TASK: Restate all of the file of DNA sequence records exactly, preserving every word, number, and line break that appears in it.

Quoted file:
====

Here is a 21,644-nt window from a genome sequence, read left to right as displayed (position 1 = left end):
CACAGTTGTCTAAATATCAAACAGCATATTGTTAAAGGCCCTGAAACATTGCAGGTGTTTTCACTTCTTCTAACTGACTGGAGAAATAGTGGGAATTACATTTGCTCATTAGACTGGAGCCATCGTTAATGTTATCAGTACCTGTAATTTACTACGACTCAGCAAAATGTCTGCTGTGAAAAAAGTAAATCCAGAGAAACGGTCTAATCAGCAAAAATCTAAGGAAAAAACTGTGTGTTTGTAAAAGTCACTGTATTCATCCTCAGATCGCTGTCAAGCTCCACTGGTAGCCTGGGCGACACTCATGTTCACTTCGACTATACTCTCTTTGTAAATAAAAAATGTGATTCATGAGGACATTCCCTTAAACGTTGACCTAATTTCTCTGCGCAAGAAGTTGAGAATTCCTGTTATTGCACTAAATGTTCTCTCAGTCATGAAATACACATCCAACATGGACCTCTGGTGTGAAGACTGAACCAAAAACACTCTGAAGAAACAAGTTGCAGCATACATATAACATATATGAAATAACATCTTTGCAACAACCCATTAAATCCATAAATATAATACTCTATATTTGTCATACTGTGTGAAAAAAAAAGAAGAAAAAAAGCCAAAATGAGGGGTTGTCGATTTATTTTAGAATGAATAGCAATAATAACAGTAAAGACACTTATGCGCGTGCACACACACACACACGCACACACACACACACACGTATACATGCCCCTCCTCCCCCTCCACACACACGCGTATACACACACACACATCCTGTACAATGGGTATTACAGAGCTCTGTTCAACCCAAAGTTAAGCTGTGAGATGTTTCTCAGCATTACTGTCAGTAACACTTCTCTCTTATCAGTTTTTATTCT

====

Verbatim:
Here is a 21,644-nt window from a genome sequence, read left to right as displayed (position 1 = left end):
CACAGTTGTCTAAATATCAAACAGCATATTGTTAAAGGCCCTGAAACATTGCAGGTGTTTTCACTTCTTCTAACTGACTGGAGAAATAGTGGGAATTACATTTGCTCATTAGACTGGAGCCATCGTTAATGTTATCAGTACCTGTAATTTACTACGACTCAGCAAAATGTCTGCTGTGAAAAAAGTAAATCCAGAGAAACGGTCTAATCAGCAAAAATCTAAGGAAAAAACTGTGTGTTTGTAAAAGTCACTGTATTCATCCTCAGATCGCTGTCAAGCTCCACTGGTAGCCTGGGCGACACTCATGTTCACTTCGACTATACTCTCTTTGTAAATAAAAAATGTGATTCATGAGGACATTCCCTTAAACGTTGACCTAATTTCTCTGCGCAAGAAGTTGAGAATTCCTGTTATTGCACTAAATGTTCTCTCAGTCATGAAATACACATCCAACATGGACCTCTGGTGTGAAGACTGAACCAAAAACACTCTGAAGAAACAAGTTGCAGCATACATATAACATATATGAAATAACATCTTTGCAACAACCCATTAAATCCATAAATATAATACTCTATATTTGTCATACTGTGTGAAAAAAAAAGAAGAAAAAAAGCCAAAATGAGGGGTTGTCGATTTATTTTAGAATGAATAGCAATAATAACAGTAAAGACACTTATGCGCGTGCACACACACACACACGCACACACACACACACACGTATACATGCCCCTCCTCCCCCTCCACACACACGCGTATACACACACACACATCCTGTACAATGGGTATTACAGAGCTCTGTTCAACCCAAAGTTAAGCTGTGAGATGTTTCTCAGCATTACTGTCAGTAACACTTCTCTCTTATCAGTTTTTATTCT